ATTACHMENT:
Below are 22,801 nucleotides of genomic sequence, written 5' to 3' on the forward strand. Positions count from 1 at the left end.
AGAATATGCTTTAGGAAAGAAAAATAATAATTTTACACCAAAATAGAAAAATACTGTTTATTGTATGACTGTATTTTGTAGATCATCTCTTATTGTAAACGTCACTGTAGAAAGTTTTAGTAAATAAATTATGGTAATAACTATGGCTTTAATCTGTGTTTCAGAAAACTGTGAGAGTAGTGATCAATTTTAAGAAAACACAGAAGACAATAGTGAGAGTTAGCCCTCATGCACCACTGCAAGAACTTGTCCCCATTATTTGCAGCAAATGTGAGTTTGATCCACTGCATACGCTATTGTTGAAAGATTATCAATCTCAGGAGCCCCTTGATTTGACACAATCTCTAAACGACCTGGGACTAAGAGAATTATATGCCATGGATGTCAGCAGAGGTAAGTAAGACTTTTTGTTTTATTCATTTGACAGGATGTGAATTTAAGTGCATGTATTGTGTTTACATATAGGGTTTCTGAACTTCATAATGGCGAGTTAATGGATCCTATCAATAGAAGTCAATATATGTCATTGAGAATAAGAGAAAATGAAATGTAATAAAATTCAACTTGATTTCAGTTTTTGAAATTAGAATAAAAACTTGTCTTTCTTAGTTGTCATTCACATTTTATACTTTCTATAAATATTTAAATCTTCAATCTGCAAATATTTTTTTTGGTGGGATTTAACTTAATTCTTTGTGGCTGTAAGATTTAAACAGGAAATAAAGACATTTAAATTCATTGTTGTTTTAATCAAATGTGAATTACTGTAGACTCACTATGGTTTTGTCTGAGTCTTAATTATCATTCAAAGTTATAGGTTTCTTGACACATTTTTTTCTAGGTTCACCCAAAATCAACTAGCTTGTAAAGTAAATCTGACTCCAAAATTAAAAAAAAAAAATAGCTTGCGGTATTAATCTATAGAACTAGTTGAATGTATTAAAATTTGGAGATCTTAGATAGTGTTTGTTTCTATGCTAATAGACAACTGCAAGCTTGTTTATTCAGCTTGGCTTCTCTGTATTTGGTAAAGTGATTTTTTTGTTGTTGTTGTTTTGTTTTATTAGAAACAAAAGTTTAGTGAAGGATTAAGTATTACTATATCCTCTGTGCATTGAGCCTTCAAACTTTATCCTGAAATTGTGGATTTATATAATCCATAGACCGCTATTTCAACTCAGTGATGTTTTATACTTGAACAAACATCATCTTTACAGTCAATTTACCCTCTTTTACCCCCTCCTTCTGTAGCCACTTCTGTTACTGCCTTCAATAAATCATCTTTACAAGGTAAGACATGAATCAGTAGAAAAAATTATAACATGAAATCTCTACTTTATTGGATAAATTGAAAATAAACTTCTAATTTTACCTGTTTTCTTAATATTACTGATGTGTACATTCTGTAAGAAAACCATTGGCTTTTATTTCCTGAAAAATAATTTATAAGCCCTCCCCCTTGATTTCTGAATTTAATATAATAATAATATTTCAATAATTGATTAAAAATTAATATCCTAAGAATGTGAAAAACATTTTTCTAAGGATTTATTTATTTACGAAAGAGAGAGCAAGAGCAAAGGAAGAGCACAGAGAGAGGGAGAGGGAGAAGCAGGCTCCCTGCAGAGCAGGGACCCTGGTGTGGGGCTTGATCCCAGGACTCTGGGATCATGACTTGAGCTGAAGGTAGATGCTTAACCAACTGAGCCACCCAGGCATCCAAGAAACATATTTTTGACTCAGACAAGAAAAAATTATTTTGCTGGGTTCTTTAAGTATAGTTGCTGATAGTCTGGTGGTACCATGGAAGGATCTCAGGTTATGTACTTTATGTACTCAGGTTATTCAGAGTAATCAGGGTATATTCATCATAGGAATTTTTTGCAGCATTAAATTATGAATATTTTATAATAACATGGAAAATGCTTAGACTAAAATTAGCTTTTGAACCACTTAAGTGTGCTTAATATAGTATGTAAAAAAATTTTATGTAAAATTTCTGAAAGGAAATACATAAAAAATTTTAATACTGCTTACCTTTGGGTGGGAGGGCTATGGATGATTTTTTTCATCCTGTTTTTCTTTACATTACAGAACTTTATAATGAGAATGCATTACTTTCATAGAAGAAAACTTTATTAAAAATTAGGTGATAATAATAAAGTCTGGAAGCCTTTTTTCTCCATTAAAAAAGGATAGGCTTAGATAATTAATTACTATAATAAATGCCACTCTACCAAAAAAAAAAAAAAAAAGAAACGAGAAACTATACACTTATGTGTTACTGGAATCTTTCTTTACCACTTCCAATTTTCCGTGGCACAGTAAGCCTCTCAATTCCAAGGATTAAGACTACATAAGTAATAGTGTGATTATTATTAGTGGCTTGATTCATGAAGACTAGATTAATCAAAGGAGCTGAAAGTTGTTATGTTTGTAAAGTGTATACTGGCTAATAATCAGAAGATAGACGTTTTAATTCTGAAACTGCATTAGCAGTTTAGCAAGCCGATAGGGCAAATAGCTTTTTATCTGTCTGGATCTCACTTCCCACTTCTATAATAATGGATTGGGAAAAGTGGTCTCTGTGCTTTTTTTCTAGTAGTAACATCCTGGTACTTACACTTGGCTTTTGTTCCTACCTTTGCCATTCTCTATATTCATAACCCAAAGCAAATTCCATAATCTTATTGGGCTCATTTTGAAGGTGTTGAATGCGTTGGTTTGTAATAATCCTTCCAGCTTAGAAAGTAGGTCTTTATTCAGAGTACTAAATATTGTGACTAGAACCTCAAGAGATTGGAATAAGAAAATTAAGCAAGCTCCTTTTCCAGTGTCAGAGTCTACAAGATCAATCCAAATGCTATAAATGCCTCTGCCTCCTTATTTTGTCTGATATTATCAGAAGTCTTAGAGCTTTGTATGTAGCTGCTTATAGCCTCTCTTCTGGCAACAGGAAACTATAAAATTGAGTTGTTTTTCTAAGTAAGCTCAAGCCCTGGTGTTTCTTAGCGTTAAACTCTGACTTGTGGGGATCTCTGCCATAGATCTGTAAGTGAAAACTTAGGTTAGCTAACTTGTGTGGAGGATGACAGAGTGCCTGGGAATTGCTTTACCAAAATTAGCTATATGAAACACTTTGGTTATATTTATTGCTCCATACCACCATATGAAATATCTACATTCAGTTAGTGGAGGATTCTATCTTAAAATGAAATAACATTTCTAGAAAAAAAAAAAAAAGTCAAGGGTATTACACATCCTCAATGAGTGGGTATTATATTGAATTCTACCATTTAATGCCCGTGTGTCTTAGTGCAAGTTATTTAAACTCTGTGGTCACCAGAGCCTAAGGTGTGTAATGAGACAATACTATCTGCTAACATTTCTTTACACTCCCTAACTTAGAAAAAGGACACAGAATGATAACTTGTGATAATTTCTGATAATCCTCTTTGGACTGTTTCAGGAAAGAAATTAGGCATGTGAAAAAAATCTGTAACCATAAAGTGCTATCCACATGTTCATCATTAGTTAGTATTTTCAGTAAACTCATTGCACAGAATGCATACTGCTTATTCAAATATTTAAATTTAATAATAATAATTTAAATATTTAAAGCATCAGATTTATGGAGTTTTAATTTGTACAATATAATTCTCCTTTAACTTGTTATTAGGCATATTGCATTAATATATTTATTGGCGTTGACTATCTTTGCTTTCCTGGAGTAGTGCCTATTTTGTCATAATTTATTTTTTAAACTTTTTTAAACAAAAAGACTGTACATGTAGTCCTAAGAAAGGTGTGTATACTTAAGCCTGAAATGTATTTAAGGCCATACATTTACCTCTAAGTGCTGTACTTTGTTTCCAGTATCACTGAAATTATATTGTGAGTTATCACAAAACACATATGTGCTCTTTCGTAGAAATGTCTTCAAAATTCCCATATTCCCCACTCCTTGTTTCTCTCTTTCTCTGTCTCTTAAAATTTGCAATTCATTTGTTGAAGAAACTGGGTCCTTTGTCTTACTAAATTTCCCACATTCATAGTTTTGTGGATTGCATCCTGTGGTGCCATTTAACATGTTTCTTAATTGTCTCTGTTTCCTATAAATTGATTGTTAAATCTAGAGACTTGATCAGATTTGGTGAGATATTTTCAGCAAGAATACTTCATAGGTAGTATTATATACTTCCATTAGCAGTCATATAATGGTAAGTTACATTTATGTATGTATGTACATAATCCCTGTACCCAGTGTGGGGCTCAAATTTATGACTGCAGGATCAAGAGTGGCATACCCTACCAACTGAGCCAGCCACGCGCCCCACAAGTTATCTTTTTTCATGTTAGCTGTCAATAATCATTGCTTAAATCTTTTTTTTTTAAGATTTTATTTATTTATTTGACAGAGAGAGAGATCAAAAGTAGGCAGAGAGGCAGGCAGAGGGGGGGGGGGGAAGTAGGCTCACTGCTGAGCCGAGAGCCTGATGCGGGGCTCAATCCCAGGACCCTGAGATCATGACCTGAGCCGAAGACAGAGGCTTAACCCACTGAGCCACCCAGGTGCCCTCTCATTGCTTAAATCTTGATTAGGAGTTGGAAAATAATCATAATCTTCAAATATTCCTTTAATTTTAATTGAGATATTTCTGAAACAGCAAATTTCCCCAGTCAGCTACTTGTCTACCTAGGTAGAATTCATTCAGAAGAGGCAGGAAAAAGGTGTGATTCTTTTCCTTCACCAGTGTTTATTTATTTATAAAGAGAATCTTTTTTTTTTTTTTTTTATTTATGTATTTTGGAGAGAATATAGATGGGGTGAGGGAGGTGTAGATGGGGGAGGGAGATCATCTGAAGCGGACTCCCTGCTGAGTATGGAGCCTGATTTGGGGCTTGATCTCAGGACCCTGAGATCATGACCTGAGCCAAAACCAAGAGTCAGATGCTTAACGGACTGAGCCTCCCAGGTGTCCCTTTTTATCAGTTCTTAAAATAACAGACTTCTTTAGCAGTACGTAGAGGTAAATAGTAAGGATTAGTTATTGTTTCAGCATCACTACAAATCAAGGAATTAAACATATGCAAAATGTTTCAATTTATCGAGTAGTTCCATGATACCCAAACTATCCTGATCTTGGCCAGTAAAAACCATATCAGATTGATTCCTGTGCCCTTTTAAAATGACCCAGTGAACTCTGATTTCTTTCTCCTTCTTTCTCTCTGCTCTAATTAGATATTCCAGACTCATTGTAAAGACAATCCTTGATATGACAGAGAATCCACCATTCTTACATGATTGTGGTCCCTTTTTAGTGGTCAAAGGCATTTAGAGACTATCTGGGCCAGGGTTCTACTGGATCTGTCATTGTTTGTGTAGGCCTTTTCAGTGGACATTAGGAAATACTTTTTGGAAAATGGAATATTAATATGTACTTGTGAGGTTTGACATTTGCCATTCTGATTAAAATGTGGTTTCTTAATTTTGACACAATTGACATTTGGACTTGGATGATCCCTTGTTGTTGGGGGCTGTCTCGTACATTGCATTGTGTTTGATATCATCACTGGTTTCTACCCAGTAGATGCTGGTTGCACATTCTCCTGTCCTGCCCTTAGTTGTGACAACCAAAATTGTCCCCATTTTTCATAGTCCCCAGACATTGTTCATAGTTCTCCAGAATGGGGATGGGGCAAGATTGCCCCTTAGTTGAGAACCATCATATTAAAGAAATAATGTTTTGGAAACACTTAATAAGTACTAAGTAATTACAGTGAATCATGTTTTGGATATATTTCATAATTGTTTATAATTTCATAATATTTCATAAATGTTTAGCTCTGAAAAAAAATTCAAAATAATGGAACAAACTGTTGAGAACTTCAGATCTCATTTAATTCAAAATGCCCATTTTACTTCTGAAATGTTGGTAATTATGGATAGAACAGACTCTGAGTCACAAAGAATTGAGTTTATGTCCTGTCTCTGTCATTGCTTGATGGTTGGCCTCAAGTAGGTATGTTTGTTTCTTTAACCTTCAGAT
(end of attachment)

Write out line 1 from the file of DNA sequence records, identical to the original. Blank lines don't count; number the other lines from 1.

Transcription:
Below are 22,801 nucleotides of genomic sequence, written 5' to 3' on the forward strand. Positions count from 1 at the left end.